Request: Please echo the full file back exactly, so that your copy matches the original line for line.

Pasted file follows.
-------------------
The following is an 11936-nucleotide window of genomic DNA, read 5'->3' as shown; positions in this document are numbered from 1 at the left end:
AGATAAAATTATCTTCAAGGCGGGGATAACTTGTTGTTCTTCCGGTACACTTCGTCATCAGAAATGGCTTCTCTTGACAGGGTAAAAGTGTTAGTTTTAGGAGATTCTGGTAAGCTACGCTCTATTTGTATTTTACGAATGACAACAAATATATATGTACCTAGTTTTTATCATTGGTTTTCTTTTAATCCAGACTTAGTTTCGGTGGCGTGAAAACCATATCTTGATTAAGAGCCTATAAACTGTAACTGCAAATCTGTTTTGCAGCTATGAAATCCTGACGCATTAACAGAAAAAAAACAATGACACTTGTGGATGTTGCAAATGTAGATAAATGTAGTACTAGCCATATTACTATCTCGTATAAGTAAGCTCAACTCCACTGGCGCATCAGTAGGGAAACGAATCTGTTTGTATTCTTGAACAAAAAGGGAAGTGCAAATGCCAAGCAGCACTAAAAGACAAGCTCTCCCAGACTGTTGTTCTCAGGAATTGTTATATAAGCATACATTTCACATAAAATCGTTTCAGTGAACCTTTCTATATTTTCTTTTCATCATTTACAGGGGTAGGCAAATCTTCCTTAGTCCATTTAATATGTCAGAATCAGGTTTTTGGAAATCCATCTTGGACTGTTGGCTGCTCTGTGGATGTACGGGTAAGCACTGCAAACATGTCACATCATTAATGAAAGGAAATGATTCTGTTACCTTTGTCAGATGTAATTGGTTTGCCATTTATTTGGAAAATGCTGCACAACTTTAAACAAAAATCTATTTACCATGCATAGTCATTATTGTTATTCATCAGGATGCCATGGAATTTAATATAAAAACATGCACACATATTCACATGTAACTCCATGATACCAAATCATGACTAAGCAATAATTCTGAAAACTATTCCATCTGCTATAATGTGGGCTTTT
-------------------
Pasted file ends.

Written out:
The following is an 11936-nucleotide window of genomic DNA, read 5'->3' as shown; positions in this document are numbered from 1 at the left end:
AGATAAAATTATCTTCAAGGCGGGGATAACTTGTTGTTCTTCCGGTACACTTCGTCATCAGAAATGGCTTCTCTTGACAGGGTAAAAGTGTTAGTTTTAGGAGATTCTGGTAAGCTACGCTCTATTTGTATTTTACGAATGACAACAAATATATATGTACCTAGTTTTTATCATTGGTTTTCTTTTAATCCAGACTTAGTTTCGGTGGCGTGAAAACCATATCTTGATTAAGAGCCTATAAACTGTAACTGCAAATCTGTTTTGCAGCTATGAAATCCTGACGCATTAACAGAAAAAAAACAATGACACTTGTGGATGTTGCAAATGTAGATAAATGTAGTACTAGCCATATTACTATCTCGTATAAGTAAGCTCAACTCCACTGGCGCATCAGTAGGGAAACGAATCTGTTTGTATTCTTGAACAAAAAGGGAAGTGCAAATGCCAAGCAGCACTAAAAGACAAGCTCTCCCAGACTGTTGTTCTCAGGAATTGTTATATAAGCATACATTTCACATAAAATCGTTTCAGTGAACCTTTCTATATTTTCTTTTCATCATTTACAGGGGTAGGCAAATCTTCCTTAGTCCATTTAATATGTCAGAATCAGGTTTTTGGAAATCCATCTTGGACTGTTGGCTGCTCTGTGGATGTACGGGTAAGCACTGCAAACATGTCACATCATTAATGAAAGGAAATGATTCTGTTACCTTTGTCAGATGTAATTGGTTTGCCATTTATTTGGAAAATGCTGCACAACTTTAAACAAAAATCTATTTACCATGCATAGTCATTATTGTTATTCATCAGGATGCCATGGAATTTAATATAAAAACATGCACACATATTCACATGTAACTCCATGATACCAAATCATGACTAAGCAATAATTCTGAAAACTATTCCATCTGCTATAATGTGGGCTTTT